Targeted sentiment analysis using neural networks based on package https://github.com/SUTDNLP/LibN3L
In recent years, sentiment analysis in social media has attracted a lot of research interest and has been used for a number of applications. Unfortunately, research has been hindered by the lack of suitable datasets, complicating the comparison between approaches. To address this issue, we have proposed SemEval-2013 Task 2: Sentiment Analysis in Twitter, which included two subtasks: A, an expression-level subtask, and B, a message-level subtask. We used crowdsourcing on Amazon Mechanical Turk to label a large Twitter training dataset along with additional test sets of Twitter and SMS messages for both subtasks. All datasets used in the evaluation are released to the research community. The task attracted significant interest and a total of 149 submissions from 44 teams. The best-performing team achieved an F1 of 88.9 69READ FULL TEXT VIEW PDF
We describe the Sentiment Analysis in Twitter task, ran as part of
We developed a system to automatically classify stance towards vaccinati...
This paper discusses the fourth year of the “Sentiment Analysis in Twitt...
State of the art benchmarks for Twitter Sentiment Analysis do not consid...
This paper describes the participation of the team "TwiSE" in the SemEva...
We widely use emojis in social networking to heighten, mitigate or negat...
We investigate cross-lingual sentiment analysis, which has attracted
Targeted sentiment analysis using neural networks based on package https://github.com/SUTDNLP/LibN3L
Mood_India involves mining the rich Twitter Data to capture national mood patterns and visualise the geographical and temporal features.
Sentiment Analysis with Incremental Learning WITH COMMAND LINE OPTIONS FOR AUTOMATION
In the past decade, new forms of communication, such as microblogging and text messaging have emerged and become ubiquitous. Twitter messages (tweets) and cell phone messages (SMS) are often used to share opinions and sentiments about the surrounding world, and the availability of social content generated on sites such as Twitter creates new opportunities to automatically study public opinion.
Working with these informal text genres presents new challenges for natural language processing beyond those encountered when working with more traditional text genres such as newswire.
Tweets and SMS messages are short in length: a sentence or a headline rather than a document. The language they use is very informal, with creative spelling and punctuation, misspellings, slang, new words, URLs, and genre-specific terminology and abbreviations, e.g., RT for re-tweet and #hashtags.111Hashtags are a type of tagging for Twitter messages. How to handle such challenges so as to automatically mine and understand the opinions and sentiments that people are communicating has only very recently been the subject of research [6, 2, 3, 5, 8, 9, 12, 7].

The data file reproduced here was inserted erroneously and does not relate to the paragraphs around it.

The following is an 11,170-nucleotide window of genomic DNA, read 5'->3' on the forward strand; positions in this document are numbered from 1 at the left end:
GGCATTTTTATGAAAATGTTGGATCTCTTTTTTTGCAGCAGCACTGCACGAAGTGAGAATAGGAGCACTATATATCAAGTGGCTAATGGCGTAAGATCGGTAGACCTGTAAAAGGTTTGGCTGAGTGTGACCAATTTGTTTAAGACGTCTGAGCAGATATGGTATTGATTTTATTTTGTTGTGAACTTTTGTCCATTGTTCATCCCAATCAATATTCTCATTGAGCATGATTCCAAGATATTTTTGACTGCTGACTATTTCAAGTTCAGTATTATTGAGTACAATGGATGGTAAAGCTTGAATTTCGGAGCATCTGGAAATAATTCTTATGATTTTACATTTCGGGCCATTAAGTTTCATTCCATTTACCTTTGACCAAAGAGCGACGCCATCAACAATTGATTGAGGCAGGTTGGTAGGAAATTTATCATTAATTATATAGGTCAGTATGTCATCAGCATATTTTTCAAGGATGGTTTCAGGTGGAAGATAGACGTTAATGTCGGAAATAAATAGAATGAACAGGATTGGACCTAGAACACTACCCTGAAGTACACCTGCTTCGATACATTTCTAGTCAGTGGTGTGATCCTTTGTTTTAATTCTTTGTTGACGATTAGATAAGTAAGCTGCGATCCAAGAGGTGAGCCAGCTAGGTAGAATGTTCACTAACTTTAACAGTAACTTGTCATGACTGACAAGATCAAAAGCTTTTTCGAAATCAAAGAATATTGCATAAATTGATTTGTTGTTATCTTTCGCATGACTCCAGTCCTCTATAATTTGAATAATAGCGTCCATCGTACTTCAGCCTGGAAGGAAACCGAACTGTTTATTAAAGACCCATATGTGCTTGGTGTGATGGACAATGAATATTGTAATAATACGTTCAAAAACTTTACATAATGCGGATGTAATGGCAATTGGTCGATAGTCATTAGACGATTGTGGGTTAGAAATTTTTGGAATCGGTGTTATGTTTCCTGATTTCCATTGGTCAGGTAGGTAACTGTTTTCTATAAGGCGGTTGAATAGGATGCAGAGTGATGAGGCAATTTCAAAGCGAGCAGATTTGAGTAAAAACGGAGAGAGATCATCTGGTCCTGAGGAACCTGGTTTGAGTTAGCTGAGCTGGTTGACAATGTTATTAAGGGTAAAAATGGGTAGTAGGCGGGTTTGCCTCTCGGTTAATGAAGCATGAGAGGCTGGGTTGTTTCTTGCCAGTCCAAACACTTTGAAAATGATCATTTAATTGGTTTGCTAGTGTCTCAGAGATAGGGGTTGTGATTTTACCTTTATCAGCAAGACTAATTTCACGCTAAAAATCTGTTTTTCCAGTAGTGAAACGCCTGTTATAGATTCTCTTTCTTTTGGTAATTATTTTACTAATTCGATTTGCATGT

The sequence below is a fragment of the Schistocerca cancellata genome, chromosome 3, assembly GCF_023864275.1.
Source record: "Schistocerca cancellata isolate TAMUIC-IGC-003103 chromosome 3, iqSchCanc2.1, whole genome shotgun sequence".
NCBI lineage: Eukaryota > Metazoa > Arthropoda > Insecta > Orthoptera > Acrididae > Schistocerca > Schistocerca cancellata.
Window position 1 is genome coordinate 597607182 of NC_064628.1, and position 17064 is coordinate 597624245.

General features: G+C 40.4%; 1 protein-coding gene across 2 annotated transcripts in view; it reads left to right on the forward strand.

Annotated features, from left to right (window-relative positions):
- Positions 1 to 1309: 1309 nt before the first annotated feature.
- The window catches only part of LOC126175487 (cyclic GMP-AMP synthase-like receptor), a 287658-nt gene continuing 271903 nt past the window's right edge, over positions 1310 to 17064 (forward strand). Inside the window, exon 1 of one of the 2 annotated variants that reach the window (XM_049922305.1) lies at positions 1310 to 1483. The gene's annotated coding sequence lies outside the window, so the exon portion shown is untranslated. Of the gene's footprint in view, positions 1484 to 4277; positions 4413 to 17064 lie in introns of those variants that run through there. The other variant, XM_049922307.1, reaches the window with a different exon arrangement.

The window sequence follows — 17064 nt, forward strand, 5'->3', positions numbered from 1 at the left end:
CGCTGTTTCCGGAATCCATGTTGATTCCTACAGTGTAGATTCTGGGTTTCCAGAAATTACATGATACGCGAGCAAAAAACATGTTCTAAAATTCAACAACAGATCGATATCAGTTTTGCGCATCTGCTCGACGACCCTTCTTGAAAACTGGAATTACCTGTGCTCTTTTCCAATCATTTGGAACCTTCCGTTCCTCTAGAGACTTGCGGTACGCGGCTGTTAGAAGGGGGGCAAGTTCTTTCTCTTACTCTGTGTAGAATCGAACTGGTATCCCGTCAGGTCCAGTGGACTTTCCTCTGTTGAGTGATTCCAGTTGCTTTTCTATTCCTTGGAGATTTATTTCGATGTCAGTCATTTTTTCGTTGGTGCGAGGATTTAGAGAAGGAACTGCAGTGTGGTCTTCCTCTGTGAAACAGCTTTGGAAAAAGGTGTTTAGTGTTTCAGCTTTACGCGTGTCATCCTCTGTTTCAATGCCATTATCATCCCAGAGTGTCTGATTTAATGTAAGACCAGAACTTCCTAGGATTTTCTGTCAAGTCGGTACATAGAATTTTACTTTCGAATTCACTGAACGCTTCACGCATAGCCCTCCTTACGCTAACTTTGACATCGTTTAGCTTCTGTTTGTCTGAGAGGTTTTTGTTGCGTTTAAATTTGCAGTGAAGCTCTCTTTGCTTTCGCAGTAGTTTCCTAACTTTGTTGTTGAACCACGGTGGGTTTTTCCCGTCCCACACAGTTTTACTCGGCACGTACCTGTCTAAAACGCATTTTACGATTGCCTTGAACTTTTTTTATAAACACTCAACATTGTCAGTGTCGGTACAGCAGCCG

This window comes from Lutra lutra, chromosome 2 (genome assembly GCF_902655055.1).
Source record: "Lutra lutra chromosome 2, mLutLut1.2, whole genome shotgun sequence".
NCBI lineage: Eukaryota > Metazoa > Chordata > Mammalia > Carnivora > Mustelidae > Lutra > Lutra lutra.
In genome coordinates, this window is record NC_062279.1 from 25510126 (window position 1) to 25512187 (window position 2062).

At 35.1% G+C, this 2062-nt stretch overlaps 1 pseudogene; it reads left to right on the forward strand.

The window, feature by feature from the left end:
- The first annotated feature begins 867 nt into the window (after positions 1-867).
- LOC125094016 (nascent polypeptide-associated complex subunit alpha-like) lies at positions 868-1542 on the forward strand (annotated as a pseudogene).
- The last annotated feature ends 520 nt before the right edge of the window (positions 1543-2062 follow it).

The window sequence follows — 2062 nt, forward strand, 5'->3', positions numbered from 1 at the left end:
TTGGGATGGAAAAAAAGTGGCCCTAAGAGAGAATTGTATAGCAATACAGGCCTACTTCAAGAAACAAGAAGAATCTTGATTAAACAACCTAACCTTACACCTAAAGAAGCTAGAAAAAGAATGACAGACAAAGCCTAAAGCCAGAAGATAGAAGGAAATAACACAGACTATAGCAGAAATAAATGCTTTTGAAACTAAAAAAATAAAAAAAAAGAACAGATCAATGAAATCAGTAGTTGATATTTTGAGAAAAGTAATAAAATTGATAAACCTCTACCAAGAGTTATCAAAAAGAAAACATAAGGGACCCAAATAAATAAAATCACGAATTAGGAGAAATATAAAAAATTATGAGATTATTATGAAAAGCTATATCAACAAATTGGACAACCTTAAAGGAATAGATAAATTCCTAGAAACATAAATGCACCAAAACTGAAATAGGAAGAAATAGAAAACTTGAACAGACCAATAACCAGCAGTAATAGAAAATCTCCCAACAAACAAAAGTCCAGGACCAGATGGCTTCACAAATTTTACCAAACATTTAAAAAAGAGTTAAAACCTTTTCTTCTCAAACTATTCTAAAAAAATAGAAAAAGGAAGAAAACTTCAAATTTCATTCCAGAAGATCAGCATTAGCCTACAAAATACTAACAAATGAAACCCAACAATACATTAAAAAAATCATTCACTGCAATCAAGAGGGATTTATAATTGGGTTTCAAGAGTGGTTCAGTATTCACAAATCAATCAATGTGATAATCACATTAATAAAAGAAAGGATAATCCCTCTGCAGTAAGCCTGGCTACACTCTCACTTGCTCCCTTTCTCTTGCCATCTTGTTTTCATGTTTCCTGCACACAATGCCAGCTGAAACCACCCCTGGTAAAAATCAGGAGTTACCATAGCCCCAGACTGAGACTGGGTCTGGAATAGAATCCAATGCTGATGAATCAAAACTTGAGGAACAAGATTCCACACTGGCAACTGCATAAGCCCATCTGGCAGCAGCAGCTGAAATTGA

Another aspect of social media data, such as Twitter messages, is that they include rich structured information about the individuals involved in the communication. For example, Twitter maintains information about who follows whom. Re-tweets (re-shares of a tweet) and tags inside of tweets provide discourse information. Modeling such structured information is important because it provides means for empirically studying social interactions where opinion is conveyed, e.g., we can study the properties of persuasive language or those associated with influential users.
|RT @tash_jade: That’s really sad, Charlie RT “Until tonight I never realised how fucked up I was” - Charlie Sheen #sheenroast|
|SMS||Glad to hear you are coping fine in uni… So, wat interview did you go to? How did it go?|
Several corpora with detailed opinion and sentiment annotation have been made freely available, e.g., the MPQA corpus  of newswire text. These corpora have proved very valuable as resources for learning about the language of sentiment in general, but they did not focus on social media.
While some Twitter sentiment datasets have already been created, they were either small and proprietary, such as the i-sieve corpus , or they were created only for Spanish like the TASS corpus222http://www.daedalus.es/TASS/corpus.php , or they relied on noisy labels obtained from emoticons and hashtags. They further focused on message-level sentiment, and no Twitter or SMS corpus with expression-level sentiment annotations has been made available so far.